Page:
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We’ll start with the punchline: An imbalance has developed between the supply of and demand for liquidity, and as a result we’ve seen a significant increase in the potential for the public equity market to jump from a state of calm to one of chaos. Consequently, we tend to distrust situations where stability has become the consensus, as we believe any change in the narrative is apt to bring surprisingly drastic changes in the equilibrium.
The supply of market liquidity has been shrinking
The supply of liquidity in the equity market, as measured by the average size of the best bid and offer in the market, has declined precipitously. In the case of single stocks, liquidity has been declining pretty steadily for the past 10+ years, with some acceleration in early 2018 (top chart in Figure 1). Index-level liquidity, meanwhile, trended lower for a time and then took a big step down after February 2018 (bottom chart in Figure 1).
The step lower in liquidity in early 2018 wasn’t a coincidence. It coincided with “Volmageddon” — an equity market sell-off sparked by a surge in the CBOE Volatility Index (VIX) and the liquidation of some poorly constructed exchange-traded products. Along with the carnage in the market, this event caused significant losses for some market makers, which we think drove them to take a more conservative approach to their liquidity provision.
The liquidity supply is also more sensitive to the level of volatility
Figure 2 shows the same liquidity estimates for S&P 500 futures used in Figure 1, but organizes them by the level of the CBOE Volatility Index (VIX) at the time of observation. It isn’t surprising to see some drop off in liquidity as volatility rises, since market makers will tend to be more cautious when volatility and uncertainty rise. But this chart tells us that this relationship has been changing. For a given level of volatility, the average level of futures liquidity was significantly lower in the second half of the past decade than in the first half; the effect is particularly pronounced at higher levels of volatility.
We think this is a result of the growing role of systematically oriented trading firms in the market-making ecosystem. By some estimates, as much as 80% of equity market-making is now algorithmically driven. These firms recognize that the risk-adjusted returns to being providers of liquidity fall when volatility rises, leading them to rapidly withdraw their capital in such cases. Furthermore, because these firms tend to have less risk capital to work with than the dealers who used to dominate this space, they are highly sensitive to losses and their algorithms allow for missing out on potentially profitable but empirically more risky opportunities to provide liquidity.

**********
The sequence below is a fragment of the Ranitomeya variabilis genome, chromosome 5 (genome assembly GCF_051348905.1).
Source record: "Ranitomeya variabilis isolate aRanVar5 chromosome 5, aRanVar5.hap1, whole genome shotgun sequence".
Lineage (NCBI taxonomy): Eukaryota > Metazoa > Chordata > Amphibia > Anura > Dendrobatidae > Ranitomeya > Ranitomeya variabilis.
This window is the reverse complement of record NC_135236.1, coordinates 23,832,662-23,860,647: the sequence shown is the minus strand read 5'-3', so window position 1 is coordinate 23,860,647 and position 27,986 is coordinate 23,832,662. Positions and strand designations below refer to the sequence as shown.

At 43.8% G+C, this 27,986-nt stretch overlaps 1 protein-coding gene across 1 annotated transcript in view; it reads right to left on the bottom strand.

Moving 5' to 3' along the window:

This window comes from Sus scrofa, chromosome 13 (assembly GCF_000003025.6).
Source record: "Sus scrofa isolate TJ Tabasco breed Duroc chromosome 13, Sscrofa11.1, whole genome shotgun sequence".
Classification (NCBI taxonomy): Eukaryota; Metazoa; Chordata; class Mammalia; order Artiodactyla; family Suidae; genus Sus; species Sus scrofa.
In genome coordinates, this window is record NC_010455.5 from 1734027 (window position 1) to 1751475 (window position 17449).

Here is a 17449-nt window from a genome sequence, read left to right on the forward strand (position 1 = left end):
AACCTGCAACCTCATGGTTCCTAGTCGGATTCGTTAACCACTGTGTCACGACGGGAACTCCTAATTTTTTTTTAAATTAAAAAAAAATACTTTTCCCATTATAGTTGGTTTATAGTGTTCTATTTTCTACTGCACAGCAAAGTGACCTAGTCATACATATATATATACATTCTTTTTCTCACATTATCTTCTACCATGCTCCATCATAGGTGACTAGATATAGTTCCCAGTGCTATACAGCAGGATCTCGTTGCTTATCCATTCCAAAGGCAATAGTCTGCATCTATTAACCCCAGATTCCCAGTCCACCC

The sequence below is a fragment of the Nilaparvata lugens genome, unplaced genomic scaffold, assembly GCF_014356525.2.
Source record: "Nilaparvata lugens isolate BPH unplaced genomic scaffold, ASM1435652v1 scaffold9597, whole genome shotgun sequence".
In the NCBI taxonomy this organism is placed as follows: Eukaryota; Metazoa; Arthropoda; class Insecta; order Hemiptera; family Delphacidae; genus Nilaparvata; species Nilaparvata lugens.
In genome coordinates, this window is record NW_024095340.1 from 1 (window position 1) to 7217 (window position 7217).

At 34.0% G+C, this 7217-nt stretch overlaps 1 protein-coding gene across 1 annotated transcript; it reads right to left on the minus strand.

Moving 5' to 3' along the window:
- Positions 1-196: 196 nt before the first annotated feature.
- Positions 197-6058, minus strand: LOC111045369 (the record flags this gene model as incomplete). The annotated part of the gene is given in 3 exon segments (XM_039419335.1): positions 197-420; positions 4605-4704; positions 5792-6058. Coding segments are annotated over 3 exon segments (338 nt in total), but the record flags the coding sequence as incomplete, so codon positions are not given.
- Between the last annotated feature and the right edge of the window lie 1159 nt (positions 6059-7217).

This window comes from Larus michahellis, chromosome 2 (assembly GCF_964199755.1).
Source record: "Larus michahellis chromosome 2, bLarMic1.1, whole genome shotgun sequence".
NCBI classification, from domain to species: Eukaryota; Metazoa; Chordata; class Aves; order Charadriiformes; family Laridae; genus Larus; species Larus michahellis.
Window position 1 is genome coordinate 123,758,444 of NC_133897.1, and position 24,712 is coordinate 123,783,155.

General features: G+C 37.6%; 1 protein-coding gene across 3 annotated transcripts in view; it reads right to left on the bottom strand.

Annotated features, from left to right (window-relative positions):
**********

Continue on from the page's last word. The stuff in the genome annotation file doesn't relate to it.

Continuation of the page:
Meanwhile, the demand for liquidity is increasingly volatility-driven
Over the past decade, there has been a proliferation of systematic strategies whose demand for equity exposure tends to move inversely with volatility. Volatility-target strategies, for example, aim to produce a fixed amount of realized volatility of return by dynamically adjusting their exposure to equities. They want to add equity exposure when market volatility is declining and reduce exposure when volatility is rising. Risk-parity and CTA/trend-following strategies can also exhibit this behavior.
Figure 3 shows that these strategies have been large sellers of equity exposure (blue line) when volatility rises (orange line) — for example, selling an estimated US$500 billion during the height of the COVID-driven volatility in March 2020. We believe this increased demand for liquidity just when supply is retreating has served to exacerbate recent market events, and we don’t expect this environment to change any time soon.
Why we’re skeptical about stability
Given the fragile liquidity equilibrium, we expect the market to be prone to moving dramatically from low volatility to high volatility, with the potential for that volatility to then de-escalate quickly once systematic strategies have reduced equity exposure. Figure 4 shows the rolling 24-month volatility of the one-month realized volatility of the S&P 500. The trend is pretty stunning, with the rate of change of volatility consistently two to three times what it was as recently as 10 years ago. It’s this degree of fragility that leads us to distrust situations where the consensus is for prolonged stability.
As we’ve noted, this is a trend that predates the pandemic, is likely with us for the longer term, and increases the potential for sharp and accelerating drawdowns. We think that understanding these dynamics will be critical for portfolio construction going forward, and that asset owners should understand their managers’ approach to this ongoing challenge, including their use of hedging strategies and their exposure to consensus views. Lastly, as colleagues on our Alternatives Team have noted, there may be a growing role in this environment for risk-mitigating strategies (e.g., market-neutral strategies) given the potential for more drawdowns, as well as for specialized strategies that can exploit these trends by distinguishing between winners and losers during liquidity-driven price dislocations.